City Council debates fate of Oahu's short term rentals
The Honolulu City Planning Committee heard seven bills that would drastically change the fees, fines and enforcement of thousands of Oahu's short rental housing units.
What to do about Oahu's short term housing rentals? That is the question facing Honolulu City Council members.
On Tuesday, the planning committee heard seven bills that would drastically change the fees, fines and inspection of those rentals.
The bills aim to set stronger regulations of the short-term rental or transient vacation units industry. Some measures come with big changes others with big fines, and altogether they had many taking sides over what would be best for neighborhoods around Oahu.
Perched along a winding street, a Kaimuki home has gorgeous views of Diamond Head and Honolulu.
It also has a place for guests, as the homeowner transformed the upstairs loft and bedroom into a short term rental for visitors.
"Here in Hawaii, is not the easiest thing to stay up on monthly bills, but AirBnB helps us do that. It is a sacrifice for us, and for the neighbors but I think it is a minimal sacrifice," said homeowner Rafe Hull.
But in other communities, some residents have had enough of short term rentals in their neighborhood. They came out to support the bills being heard by the Council which would only allow owner-occupants to rent out rooms in their homes, require one off street parking spot per rented bedroom and increase fines for illegal vacation units to $25,000 a day for each violation.
"Our residential neighborhoods should not be reduced to mere marketplaces. The demand for alternate accommodations should not outweigh local demand for housing, quality of life and cultural and social well being," said Kailua resident Marisa Nguyen.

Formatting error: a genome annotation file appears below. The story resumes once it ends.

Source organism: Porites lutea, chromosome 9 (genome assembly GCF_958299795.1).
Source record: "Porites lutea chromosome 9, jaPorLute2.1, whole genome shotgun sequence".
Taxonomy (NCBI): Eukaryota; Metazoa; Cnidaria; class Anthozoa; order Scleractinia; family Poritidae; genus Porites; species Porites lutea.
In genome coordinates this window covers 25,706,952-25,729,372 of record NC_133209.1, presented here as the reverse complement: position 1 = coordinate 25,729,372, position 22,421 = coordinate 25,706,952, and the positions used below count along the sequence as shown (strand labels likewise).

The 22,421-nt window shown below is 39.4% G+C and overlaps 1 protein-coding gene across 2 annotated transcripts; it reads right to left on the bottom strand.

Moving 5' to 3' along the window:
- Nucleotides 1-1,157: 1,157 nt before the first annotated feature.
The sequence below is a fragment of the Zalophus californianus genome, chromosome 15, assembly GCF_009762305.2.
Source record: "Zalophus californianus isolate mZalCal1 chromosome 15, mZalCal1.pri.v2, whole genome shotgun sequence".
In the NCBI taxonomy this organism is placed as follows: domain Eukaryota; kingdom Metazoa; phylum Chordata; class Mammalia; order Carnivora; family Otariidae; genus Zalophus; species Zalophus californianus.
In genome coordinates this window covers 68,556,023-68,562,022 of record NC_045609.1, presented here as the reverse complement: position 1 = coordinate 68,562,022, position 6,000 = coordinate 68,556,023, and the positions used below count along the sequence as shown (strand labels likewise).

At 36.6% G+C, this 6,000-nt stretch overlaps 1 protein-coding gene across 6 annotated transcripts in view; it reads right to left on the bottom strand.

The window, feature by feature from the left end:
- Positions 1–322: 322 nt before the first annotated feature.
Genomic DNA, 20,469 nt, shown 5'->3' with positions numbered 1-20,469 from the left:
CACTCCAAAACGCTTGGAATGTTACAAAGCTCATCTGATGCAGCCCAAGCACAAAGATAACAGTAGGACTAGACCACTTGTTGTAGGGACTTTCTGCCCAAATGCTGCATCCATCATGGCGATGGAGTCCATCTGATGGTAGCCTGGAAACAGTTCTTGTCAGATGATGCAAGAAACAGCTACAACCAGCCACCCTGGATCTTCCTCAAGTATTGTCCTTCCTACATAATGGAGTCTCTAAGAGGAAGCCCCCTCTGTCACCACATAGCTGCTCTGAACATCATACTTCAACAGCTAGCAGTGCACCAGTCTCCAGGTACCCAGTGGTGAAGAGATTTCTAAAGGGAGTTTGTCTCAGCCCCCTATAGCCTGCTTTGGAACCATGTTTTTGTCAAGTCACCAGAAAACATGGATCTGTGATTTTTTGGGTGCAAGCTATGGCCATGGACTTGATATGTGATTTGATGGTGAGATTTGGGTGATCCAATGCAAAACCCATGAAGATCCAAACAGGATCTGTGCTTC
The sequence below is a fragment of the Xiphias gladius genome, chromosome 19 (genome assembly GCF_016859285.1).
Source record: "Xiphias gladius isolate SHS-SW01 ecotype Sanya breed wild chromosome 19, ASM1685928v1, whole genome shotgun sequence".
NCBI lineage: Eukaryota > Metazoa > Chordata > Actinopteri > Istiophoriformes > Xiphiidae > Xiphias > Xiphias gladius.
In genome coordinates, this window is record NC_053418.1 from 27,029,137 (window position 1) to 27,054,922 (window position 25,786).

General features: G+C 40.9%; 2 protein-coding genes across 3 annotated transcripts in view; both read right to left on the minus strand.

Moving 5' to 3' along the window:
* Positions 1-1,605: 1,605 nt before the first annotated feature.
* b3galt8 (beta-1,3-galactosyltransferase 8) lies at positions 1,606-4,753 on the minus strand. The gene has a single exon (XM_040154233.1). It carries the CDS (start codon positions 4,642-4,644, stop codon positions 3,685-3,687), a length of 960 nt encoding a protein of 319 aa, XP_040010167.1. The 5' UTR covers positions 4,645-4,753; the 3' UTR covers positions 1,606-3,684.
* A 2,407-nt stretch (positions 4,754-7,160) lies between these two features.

Under the proposed bills, the county would get more money in fees and income but could limit the number of units that could be rented out.
"I believe a little more taxation could help with the property taxes, helping the government that way. But I don't believe in putting a mandate on number of transient or AirBnb units," stated Hull.
One measure would also allow neighbors to go to court to order the county to issue a violation and start enforcement.
"Honestly, live aloha. Do we really want to sue thy neighbors? Really? We are such a litigious society anyway," said Honolulu resident Geoffrey Lewis.
Many who testified felt better enforcement, whether of current laws or future ones, was needed.
"We need the counties to come up with something that has to do with enforcement," said Mufi Hannemann with the Hawaii Hotel Lodging and Tourism Association.
Bill 85 would set aside a certain amount of funding each year, and earmark money from fines toward the investigation and enforcement of the pervasive problem of illegal rentals.
The city council has already authorized funding for another 10 inspectors for the Dept. of Planning and Permitting.
Instead of having additional inspectors look at individual homes, some who testified felt enforcement of our laws would be most effective focused on-line at the advertising of short term rentals.
"We've spent months looking at research, and found that platform liability and platform transparency are the only ways to enforce vacation rental laws," said Will Caron, with Hawaii Appleseed.
All of the bills had passed a first reading.
Tuesday, council members spent the day listening to testimony and debate over what would be best for Oahu's neighborhoods.
There will be more debate over short term rentals and transient vacation units before any of the measures would be passed into law.